The Department of Energy supports a spectrum of experimental science, aimed at providing the fundamental advances needed to meet the nation's energy, environmental, and national security challenges. Applied mathematics can play a pivotal role in these investigations. Sophisticated, state-of-the-art mathematics can transform experimental science and further discovery.     


Fundamental computational methods are needed to extract information from murky data, interpret experimental results, and provide on-demand analysis as information is being generated. Advanced algorithms can examine candidate materials that are too expensive and time-consuming to manufacture, rapidly find optimal solutions to energy-related challenges, and suggest new experiments for discovery science.


New and clever mathematicsprovide tools that can, for example, reconstruct structure and properties from synchrotron light sources, predict behavior of new materials at the nanoscale, direct the hunt for new materials for batteries and gas separation, and optimize steps in the production of biofuels.      


The necessary research cuts across traditional boundaries. Building this new mathematics requires a close collaboration between applied mathematicians and scientists. These teams can lay groundwork so that research is aimed at relevant scientific problems which can enhance current experiment. Models need to be formulated, equations need to be derived, and new algorithms need to be proposed.



CAMERA capitalizes on coordinated teams of applied mathematicians, computer scientists, beam line scientists, materials scientists, and computational chemists. Our work accelerates scientific discovery by transferring, developing and applying new mathematical ideas in a wide variety of fields. We actively partner with DOE funded resources at Brookhaven National Lab, SLAC National Accelerator Laboratory, Berkeley National Lab and Argonne National Laboratory, as well as DOE's Molecular Foundry, Brookhaven's Center for Functional Nanomaterials, the National Institute for Standards and Technology (NIST), and a host of other labs, universities, and industries.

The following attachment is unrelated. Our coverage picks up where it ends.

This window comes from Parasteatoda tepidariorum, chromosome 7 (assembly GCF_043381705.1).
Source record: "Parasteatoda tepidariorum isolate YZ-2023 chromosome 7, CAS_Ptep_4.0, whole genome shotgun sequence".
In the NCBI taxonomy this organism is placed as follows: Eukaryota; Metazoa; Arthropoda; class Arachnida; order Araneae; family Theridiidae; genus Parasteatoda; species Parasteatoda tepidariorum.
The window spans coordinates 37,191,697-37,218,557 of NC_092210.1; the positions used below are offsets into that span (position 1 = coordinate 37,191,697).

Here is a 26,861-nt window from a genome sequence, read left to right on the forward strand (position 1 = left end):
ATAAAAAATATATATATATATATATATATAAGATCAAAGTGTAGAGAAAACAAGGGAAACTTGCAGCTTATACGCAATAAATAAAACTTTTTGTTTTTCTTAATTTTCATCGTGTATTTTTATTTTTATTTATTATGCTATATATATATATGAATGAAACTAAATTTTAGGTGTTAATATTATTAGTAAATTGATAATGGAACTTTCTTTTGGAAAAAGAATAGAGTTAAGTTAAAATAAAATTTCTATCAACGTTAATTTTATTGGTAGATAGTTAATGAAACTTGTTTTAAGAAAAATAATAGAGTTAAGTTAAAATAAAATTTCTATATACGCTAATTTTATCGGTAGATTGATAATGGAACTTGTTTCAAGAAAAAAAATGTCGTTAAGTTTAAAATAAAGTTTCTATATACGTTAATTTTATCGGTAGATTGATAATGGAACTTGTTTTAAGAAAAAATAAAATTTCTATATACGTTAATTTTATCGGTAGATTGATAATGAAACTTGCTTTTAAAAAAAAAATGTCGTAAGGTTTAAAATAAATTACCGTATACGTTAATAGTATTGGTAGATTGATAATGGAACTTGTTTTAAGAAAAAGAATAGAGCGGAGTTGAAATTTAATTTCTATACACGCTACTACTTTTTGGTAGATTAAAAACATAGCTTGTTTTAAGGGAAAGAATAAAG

CAMERA jump-starts the transition from research to reality

CAMERA: Providing a broader view

Brand-new, state-of-the-art mathematics can be directly applied to challenging scientific problems stemming from experimental research. Traditionally, it takes considerable time for these new ideas to leap to user communities. By bringing mathematicians and experimentalists together, CAMERA jump-starts this process, and accelerates the early adoption of new mathematics. 

Existing computational techniques are often tailored to specific needs. In some cases, these approaches may have reached their limit, and cannot easily be extended to complex problems with different requirements. CAMERA provides a new perspective, leading to  new, more general models and algorithms which are creating tomorrow's algorithms today.